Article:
FEMA officials warn property owners to purchase flood insurance

FEMA can't emphasize it enough: You probably should buy a flood insurance policy. Even if you live in the comfy confines of the brand-new, $417-million flood control project recently completed throughout Grand Forks and East Grand Forks. Represen...

FEMA can't emphasize it enough: You probably should buy a flood insurance policy.

Even if you live in the comfy confines of the brand-new, $417-million flood control project recently completed throughout Grand Forks and East Grand Forks.

Representatives of the Federal Emergency Management Agency made another tour of North Dakota this week, just like they did two weeks ago, touting flood insurance.

"And we'll probably be back," said Jerry DeFelice, an "external affairs specialist" out of FEMA's Denver office.

He was here for the Flood of 1997 and doesn't want to see it happen again, he said.


About 20 people showed up Thursday night at City Hall for an explanation by FEMA people of the National Flood Insurance Program. Meetings have been held in Fargo, Bismarck, Minot and Devils Lake. That was no surprise, since National Weather Service experts have been saying there is a very good chance of major flooding up and down the Red River Valley this spring.

What was a surprise, though, at Thursday's meeting in Grand Forks, was news of a rumor running around the state, seen on local television news in Grand Forks, that insurance agents have been told to quit selling the federally backed flood insurance as of midnight because Congress hasn't re-upped spending for the program.

Rumor false

The question came up at Thursday's meeting, flummoxing FEMA officials there. They got right on it and made some calls.

Some North Dakota insurance agents, apparently, have been telling local reporters that their companies told them to stop writing flood insurance policies as of midnight because Congress hadn't funded it, DeFelice said.

He checked with North Dakota emergency management officials and found out the rumor "is all over the place."

DeFelice checked with FEMA officials in Denver. It appears the NFIP funding is part of an omnibus spending bill that has been approved by the House but not yet by the Senate.

"This has happened before," DeFelice said. His best estimate is that this is a technical glitch in what typically is routine congressional reauthorization of longstanding programs, such as NFIP, DeFelice said.


He's confident flood insurance policies will continue to be written, DeFelice said.

A North Dakota Senate aide agreed with DeFelice.

"We are expecting the omnibus bill to pass on Monday," said Brendan Timpe, an aide to Sen. Byron Dorgan, D-N.D., late Thursday. Like the FEMA flood officials, Timpe said he doubted there was any real threat to the NDIP.

The risks

One of the big misconceptions about flood insurance, said Dave Kyner, a flood insurance specialist with FEMA, is that "people don't need flood insurance. That FEMA, if there is a disaster, will come in and take care of us."

"That's partially true," Kyner said. That is, if the president declares the disaster an official one." And then, aside from not-cheap Small Business Administration loans, the only help that might come through FEMA is individual assistance, that tops out at $30,000, he said.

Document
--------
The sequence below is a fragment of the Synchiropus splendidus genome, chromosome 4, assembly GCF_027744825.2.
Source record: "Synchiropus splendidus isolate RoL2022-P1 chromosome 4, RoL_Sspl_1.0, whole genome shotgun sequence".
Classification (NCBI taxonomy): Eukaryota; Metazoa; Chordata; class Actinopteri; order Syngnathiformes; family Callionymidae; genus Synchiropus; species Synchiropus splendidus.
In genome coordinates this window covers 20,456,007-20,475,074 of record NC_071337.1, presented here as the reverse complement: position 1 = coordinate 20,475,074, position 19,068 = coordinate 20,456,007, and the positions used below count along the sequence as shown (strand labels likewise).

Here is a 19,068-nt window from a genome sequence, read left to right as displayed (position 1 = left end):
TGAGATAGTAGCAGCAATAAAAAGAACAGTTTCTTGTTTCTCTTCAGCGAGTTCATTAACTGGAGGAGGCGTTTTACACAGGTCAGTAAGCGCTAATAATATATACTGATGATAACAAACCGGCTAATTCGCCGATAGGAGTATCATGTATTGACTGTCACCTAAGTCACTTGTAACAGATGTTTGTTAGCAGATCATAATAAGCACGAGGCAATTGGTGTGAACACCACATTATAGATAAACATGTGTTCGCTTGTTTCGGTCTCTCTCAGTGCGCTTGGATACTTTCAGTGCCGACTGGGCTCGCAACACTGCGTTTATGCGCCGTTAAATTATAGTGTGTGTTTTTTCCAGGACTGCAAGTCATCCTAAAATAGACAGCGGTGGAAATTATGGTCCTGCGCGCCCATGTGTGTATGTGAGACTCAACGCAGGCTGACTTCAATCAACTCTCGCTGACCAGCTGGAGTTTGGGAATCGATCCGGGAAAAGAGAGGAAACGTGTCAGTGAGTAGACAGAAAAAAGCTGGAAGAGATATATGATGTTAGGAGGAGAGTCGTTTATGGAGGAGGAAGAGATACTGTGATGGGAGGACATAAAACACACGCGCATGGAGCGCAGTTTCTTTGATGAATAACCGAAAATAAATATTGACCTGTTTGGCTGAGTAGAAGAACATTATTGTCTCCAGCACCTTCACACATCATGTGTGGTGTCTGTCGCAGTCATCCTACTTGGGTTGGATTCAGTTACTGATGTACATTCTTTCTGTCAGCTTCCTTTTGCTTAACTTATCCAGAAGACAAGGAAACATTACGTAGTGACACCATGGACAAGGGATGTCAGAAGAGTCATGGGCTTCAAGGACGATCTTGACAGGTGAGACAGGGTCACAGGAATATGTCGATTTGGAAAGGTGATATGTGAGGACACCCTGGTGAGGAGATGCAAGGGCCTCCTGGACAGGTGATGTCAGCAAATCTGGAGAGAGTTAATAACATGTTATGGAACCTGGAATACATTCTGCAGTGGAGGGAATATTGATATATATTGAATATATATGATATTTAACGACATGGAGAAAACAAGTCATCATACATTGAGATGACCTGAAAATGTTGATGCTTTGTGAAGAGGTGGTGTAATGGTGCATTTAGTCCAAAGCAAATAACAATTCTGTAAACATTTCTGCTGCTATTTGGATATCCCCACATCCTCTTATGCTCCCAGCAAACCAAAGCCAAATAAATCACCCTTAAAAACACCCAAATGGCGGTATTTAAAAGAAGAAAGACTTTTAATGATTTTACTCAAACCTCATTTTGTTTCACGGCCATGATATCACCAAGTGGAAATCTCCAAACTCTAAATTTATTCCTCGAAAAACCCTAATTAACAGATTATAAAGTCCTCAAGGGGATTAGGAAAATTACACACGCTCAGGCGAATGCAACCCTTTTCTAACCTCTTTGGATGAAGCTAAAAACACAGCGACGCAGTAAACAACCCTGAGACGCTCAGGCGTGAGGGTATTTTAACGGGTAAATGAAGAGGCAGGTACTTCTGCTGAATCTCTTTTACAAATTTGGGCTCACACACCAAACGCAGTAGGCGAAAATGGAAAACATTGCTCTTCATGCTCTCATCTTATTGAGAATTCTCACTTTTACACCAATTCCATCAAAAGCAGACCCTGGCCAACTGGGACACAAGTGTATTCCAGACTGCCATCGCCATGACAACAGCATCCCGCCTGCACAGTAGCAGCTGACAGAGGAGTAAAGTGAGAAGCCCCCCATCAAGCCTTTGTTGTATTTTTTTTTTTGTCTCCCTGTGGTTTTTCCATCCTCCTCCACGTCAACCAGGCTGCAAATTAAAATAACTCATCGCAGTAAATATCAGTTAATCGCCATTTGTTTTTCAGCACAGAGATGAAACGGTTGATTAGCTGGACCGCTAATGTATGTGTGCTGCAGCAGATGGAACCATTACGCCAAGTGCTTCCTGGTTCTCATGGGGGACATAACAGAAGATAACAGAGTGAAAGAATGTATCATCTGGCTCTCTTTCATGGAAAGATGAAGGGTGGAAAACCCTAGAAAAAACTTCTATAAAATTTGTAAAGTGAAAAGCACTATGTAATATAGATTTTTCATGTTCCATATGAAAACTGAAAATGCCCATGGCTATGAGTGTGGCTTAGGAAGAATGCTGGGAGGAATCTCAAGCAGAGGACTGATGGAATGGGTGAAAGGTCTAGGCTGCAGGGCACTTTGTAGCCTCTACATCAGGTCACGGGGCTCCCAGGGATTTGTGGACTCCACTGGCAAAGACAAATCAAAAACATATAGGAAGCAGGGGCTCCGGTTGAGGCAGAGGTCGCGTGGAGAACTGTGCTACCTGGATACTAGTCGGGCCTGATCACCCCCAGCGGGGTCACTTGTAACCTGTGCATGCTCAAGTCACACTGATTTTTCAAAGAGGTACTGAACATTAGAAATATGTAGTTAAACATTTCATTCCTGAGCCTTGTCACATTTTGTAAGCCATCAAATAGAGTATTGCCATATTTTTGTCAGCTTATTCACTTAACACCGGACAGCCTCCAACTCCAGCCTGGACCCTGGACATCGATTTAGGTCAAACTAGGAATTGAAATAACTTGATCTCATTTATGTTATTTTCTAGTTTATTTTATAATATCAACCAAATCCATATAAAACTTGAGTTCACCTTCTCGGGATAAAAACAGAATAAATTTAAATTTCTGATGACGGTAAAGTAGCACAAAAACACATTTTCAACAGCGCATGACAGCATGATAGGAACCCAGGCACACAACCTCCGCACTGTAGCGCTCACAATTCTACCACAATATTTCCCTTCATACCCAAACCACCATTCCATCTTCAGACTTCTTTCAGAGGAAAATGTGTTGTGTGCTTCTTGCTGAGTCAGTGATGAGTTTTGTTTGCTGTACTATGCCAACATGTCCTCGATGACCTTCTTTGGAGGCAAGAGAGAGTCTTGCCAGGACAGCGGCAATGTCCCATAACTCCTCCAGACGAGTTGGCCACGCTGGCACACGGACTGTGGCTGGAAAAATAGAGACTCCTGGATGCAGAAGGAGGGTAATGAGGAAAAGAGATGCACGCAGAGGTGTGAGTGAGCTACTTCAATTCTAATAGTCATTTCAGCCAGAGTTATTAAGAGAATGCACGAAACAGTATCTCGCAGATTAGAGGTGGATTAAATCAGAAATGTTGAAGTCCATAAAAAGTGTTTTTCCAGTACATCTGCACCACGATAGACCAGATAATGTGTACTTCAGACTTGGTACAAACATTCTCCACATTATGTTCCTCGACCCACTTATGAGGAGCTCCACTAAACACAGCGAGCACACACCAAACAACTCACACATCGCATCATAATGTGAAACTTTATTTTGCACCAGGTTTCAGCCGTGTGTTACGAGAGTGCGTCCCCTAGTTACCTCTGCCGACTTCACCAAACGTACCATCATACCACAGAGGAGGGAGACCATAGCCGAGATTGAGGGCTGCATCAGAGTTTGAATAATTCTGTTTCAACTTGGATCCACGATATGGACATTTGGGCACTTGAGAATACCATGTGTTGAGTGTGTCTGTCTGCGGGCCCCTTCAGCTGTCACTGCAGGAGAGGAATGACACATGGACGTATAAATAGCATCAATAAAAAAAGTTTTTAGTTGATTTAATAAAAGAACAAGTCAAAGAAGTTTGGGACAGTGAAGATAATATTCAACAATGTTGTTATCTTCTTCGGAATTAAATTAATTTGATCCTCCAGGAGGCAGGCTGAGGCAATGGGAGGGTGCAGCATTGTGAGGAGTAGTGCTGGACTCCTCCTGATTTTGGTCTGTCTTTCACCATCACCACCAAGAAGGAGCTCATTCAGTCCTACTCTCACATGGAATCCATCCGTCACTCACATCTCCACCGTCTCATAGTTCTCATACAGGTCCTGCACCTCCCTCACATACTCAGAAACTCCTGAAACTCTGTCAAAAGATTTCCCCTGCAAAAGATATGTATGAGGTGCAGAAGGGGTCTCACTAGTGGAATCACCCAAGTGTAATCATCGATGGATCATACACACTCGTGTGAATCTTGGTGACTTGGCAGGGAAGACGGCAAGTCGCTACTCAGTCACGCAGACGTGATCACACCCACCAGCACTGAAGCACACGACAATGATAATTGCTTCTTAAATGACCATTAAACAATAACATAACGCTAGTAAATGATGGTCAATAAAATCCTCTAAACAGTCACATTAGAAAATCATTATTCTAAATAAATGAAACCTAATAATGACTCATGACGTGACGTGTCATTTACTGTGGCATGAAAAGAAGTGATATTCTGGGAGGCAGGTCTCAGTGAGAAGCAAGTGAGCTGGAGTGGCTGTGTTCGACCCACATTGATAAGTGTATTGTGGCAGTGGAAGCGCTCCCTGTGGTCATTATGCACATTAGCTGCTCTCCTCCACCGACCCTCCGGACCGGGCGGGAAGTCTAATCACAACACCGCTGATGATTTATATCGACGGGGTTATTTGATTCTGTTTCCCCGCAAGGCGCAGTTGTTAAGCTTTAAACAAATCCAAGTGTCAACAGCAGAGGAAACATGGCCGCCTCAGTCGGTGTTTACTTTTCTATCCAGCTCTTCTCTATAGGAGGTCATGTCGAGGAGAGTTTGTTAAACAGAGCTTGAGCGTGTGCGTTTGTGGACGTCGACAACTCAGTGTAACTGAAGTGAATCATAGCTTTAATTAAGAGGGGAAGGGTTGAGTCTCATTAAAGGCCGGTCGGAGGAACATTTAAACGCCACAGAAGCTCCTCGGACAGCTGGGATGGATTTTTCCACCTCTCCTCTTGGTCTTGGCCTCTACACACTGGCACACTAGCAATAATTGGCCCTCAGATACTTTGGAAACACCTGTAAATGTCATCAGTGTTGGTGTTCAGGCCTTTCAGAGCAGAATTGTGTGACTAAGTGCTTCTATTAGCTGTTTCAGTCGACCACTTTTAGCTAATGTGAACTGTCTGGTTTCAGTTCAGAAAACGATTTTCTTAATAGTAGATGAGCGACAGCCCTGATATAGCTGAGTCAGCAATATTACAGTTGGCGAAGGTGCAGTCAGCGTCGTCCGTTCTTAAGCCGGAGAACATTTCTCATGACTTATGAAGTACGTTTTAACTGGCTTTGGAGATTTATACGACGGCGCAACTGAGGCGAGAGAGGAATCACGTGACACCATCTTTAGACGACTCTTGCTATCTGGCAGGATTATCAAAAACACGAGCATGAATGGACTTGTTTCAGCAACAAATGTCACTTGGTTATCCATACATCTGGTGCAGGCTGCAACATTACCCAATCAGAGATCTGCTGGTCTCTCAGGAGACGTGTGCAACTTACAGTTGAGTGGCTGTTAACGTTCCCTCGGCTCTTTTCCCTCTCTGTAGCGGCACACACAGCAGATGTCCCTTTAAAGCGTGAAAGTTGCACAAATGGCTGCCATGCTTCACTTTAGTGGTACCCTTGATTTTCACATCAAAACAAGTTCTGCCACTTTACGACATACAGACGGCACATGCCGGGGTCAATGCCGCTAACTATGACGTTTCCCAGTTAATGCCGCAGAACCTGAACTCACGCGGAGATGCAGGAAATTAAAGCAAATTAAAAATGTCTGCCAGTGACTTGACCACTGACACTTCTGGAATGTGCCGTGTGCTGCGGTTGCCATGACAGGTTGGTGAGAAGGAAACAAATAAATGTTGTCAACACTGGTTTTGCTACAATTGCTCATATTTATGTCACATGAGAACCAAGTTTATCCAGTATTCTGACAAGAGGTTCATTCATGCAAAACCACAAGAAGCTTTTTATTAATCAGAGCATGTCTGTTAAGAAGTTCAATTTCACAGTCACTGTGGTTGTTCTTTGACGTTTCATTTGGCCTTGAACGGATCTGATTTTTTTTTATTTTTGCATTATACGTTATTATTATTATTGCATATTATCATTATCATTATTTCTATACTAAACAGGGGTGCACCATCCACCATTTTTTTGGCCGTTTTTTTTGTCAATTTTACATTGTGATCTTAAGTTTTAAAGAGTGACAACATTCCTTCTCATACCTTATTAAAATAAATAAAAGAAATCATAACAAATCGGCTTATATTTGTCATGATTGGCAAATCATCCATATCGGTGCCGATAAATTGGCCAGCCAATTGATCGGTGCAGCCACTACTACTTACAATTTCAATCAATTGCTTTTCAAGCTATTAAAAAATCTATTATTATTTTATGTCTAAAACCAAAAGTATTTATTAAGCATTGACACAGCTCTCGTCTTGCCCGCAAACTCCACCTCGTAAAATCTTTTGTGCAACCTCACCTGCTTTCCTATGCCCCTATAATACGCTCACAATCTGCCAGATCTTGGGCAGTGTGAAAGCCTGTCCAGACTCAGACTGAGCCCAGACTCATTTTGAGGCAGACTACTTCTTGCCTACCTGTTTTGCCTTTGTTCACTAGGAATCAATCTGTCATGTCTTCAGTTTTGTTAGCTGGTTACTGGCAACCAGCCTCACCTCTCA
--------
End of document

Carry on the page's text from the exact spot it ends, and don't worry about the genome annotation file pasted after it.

"And $30,000 isn't much when you take into account that your home is your biggest investment," Kyner said.

Don't think only of Noah's ark when you think flooding, Kyner said. It's much more common than that.


"There's a 26 percent greater chance your property will be damaged by a flood than by a fire," Kyner said. And remember, he said, regular homeowner's insurance does not cover flood damage.

Don't worry only about the Red River rising, he said.

His first deployment with FEMA was to West Fargo, N.D., in 2000, the summer that 17 inches of rain fell on parts of eastern North Dakota, causing historic local flooding.

"A lot of people had flood insurance in West Fargo but dropped it because of the Sheyenne River Diversion Project," Kyner said. "They figured they would be safe. But they weren't safe from the 17 inches of rain that came down. My point is it floods everywhere. A 60-foot dike can't protect you if it rains 17 inches on the wrong side of the dike."

What it costs

Flood insurance comes through regular insurance agents and companies but is based on federally backed NFIP, so there are no competitive differences between insurance agents or companies over flood insurance, Kyner said.

There is some urgency, Kyner said, because there's a 30-day window after buying a flood insurance policy before it goes into effect.

Normally, flooding in the Red River Valley can begin the first week in April, he said.


So, do the math.

"I would encourage you not to try to time this event," Kyner said.

Grand Forks city officials said that pretty much anyone living within the protection of the new flood protection system in Grand Forks and East Grand Forks is in the "X zone," in which the "preferred risk," or best deal, in flood insurance can be bought.

It means that for no more than $388, a homeowner can buy a year's worth of flood insurance covering as much as $250,000 in the value of a home structure and as much as $100,000 in value of contents.

Sharon Solberg, who lives in a townhouse at 20th Street and 27th Avenue South, came to the meeting to help her decide whether to buy flood insurance. She hasn't bought it for years, despite going through the Flood of 1997 on the north side of the city.

Solberg has checked with her insurance agent, and a flood policy would cost her about $290 for a year's coverage for her building and contents.

"I really just want to be able to sleep at night," she said.

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